Given the current reality — that men WILL be judged by the Kippah they wear, I’ve decided to provide you with a brief rundown of the different types of Kippot (plural for Kippah), and what they each represent. If I had more time and wasn’t so lazy I’d provide color photos of a handsome looking fellow modeling each one — or maybe men with different sized heads — but the possibilities are endless and I’m much too busy and lazy, so I hope the written word suffices. Please use your imagination.

1. Black velvet – no design
The world of black velvet is broader than you think. Just go to a seforim store in Flatbush and browse the selection. But I need to keep it simple here, so I’m not going to get involved in details like number of sections or height.

A real yeshivishe kippah doe not require a clip or pin to hold it in place. That’s because it’s big enough not to fall off (even when shokelling). If you’re wearing one that needs a clip/pin then you’re declaring you’re modern — which means you’re gainfully employed or at least aspire to be, wear clothing of many colors, and surf all of the web. If it seems a bit too small and/or you’re wearing it really close to your forehead, you might also have a thick wad of keys hanging off your belt or a smartphone or beeper strapped to your hip. You’re ready for action — although it’s unclear what kind. (there’s a yiddish term used to describe this type of guy but I forget what it — please remind me in the comments!)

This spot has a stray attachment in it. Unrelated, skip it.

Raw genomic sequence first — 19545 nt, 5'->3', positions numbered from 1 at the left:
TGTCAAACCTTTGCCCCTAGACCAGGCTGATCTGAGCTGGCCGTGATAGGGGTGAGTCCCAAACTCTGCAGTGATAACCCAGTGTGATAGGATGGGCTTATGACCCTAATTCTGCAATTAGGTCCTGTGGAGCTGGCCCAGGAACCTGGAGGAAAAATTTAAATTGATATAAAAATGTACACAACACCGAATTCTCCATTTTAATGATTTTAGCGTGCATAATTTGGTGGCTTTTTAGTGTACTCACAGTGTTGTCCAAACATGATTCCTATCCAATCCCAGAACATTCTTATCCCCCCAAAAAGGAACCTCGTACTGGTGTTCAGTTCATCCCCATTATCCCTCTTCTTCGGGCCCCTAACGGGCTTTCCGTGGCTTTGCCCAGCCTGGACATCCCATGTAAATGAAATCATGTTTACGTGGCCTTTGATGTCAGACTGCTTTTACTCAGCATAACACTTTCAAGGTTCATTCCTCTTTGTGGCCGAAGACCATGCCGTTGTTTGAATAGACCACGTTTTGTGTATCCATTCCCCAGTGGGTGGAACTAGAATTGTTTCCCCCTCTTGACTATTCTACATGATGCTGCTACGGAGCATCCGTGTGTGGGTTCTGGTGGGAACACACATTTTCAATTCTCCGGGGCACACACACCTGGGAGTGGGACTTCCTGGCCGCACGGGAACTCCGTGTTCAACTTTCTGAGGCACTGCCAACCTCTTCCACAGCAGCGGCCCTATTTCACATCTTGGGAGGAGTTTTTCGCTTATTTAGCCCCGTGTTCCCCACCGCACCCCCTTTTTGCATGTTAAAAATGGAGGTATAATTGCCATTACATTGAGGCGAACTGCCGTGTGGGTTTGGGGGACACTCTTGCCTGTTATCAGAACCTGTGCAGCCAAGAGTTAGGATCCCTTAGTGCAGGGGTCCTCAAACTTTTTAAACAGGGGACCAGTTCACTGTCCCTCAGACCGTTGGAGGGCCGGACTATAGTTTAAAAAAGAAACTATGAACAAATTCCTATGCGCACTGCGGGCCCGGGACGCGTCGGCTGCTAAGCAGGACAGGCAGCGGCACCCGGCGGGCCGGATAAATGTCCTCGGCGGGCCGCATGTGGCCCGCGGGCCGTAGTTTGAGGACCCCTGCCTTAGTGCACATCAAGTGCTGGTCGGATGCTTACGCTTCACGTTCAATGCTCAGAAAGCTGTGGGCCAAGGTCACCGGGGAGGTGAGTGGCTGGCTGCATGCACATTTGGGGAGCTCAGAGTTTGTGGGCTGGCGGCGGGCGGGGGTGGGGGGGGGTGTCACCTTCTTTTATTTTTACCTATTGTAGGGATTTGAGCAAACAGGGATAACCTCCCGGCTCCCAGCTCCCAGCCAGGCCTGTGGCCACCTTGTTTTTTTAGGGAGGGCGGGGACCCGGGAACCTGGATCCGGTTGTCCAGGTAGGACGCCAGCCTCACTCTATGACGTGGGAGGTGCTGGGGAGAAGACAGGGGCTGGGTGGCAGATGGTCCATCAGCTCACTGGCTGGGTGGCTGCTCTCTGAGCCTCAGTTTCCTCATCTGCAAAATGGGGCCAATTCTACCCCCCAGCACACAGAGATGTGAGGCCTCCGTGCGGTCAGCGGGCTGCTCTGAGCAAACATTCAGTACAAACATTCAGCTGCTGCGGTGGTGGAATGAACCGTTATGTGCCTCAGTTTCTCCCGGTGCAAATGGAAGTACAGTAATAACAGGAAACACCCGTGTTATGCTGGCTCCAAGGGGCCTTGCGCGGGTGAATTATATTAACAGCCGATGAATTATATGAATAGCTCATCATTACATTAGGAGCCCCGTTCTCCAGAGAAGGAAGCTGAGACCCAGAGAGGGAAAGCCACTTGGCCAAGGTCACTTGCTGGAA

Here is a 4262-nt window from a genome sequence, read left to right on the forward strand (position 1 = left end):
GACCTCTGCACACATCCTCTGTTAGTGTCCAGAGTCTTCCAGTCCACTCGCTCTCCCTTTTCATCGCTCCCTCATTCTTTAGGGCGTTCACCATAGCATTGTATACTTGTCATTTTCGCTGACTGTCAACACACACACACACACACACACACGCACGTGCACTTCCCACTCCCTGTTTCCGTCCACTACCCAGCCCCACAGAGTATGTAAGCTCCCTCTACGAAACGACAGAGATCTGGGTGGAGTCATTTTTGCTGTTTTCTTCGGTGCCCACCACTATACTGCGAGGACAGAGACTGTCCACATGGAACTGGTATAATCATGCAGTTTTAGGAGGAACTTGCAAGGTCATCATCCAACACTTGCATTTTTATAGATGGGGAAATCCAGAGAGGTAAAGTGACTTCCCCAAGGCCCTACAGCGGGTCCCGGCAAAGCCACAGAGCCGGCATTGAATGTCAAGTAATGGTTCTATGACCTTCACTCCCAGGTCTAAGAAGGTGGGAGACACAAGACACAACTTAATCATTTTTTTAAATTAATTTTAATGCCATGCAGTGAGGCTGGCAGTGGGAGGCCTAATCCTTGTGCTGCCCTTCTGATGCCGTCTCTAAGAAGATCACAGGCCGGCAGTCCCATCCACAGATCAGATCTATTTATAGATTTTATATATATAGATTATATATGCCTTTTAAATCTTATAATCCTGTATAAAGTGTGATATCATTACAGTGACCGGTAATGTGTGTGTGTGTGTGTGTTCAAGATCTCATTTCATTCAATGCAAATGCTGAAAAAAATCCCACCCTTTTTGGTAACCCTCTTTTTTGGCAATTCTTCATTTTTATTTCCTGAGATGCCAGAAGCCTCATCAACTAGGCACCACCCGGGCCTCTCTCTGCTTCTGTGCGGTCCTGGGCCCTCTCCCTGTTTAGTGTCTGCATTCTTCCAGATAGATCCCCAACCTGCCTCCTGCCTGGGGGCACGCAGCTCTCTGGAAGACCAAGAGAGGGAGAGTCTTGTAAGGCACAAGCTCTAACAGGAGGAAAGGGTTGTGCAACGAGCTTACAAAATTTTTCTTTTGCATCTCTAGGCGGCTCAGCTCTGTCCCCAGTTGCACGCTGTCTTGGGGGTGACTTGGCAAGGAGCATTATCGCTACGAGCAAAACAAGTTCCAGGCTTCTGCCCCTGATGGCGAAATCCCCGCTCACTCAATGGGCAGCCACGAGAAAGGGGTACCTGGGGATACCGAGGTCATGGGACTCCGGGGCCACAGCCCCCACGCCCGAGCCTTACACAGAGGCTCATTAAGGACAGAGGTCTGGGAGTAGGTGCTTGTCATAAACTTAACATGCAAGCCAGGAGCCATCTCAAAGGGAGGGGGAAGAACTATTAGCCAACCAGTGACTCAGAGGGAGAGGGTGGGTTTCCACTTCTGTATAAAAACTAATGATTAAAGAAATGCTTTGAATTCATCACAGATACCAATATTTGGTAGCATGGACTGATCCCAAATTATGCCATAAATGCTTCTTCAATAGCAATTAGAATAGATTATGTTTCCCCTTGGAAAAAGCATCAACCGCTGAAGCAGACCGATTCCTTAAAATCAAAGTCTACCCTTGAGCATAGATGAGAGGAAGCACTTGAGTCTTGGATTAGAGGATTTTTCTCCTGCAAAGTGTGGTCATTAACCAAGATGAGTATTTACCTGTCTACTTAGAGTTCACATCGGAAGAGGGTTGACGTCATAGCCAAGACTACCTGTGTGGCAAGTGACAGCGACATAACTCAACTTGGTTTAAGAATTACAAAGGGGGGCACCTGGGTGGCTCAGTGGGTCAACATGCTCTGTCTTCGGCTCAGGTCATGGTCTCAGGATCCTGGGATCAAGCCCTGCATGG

When worn with white shirt and black pants, the velvet kippah speaks much louder. Hardcore. Worn with conservative colors and style, it’s hipper yet serious. With all black or jeans, beware.